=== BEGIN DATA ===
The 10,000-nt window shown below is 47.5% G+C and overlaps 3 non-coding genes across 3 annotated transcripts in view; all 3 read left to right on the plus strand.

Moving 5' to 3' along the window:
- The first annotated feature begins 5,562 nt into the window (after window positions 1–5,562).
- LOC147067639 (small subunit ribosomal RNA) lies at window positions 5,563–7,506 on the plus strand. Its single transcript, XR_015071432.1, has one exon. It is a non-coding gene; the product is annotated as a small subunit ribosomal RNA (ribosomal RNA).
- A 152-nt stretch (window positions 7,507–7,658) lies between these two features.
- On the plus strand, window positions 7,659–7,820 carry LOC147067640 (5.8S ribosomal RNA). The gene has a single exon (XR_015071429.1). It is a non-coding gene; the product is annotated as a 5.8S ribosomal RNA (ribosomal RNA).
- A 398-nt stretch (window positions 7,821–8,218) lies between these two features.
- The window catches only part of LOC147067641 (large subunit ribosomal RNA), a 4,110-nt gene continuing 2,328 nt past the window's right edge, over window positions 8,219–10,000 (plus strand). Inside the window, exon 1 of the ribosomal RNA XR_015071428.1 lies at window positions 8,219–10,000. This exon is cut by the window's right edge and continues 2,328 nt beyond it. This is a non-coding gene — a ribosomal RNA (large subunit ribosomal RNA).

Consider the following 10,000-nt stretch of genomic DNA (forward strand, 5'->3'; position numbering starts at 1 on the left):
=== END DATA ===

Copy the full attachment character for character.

The 10,000-nt window shown below is 47.5% G+C and overlaps 3 non-coding genes across 3 annotated transcripts in view; all 3 read left to right on the plus strand.

Moving 5' to 3' along the window:
- The first annotated feature begins 5,562 nt into the window (after window positions 1–5,562).
- LOC147067639 (small subunit ribosomal RNA) lies at window positions 5,563–7,506 on the plus strand. Its single transcript, XR_015071432.1, has one exon. It is a non-coding gene; the product is annotated as a small subunit ribosomal RNA (ribosomal RNA).
- A 152-nt stretch (window positions 7,507–7,658) lies between these two features.
- On the plus strand, window positions 7,659–7,820 carry LOC147067640 (5.8S ribosomal RNA). The gene has a single exon (XR_015071429.1). It is a non-coding gene; the product is annotated as a 5.8S ribosomal RNA (ribosomal RNA).
- A 398-nt stretch (window positions 7,821–8,218) lies between these two features.
- The window catches only part of LOC147067641 (large subunit ribosomal RNA), a 4,110-nt gene continuing 2,328 nt past the window's right edge, over window positions 8,219–10,000 (plus strand). Inside the window, exon 1 of the ribosomal RNA XR_015071428.1 lies at window positions 8,219–10,000. This exon is cut by the window's right edge and continues 2,328 nt beyond it. This is a non-coding gene — a ribosomal RNA (large subunit ribosomal RNA).

Consider the following 10,000-nt stretch of genomic DNA (forward strand, 5'->3'; position numbering starts at 1 on the left):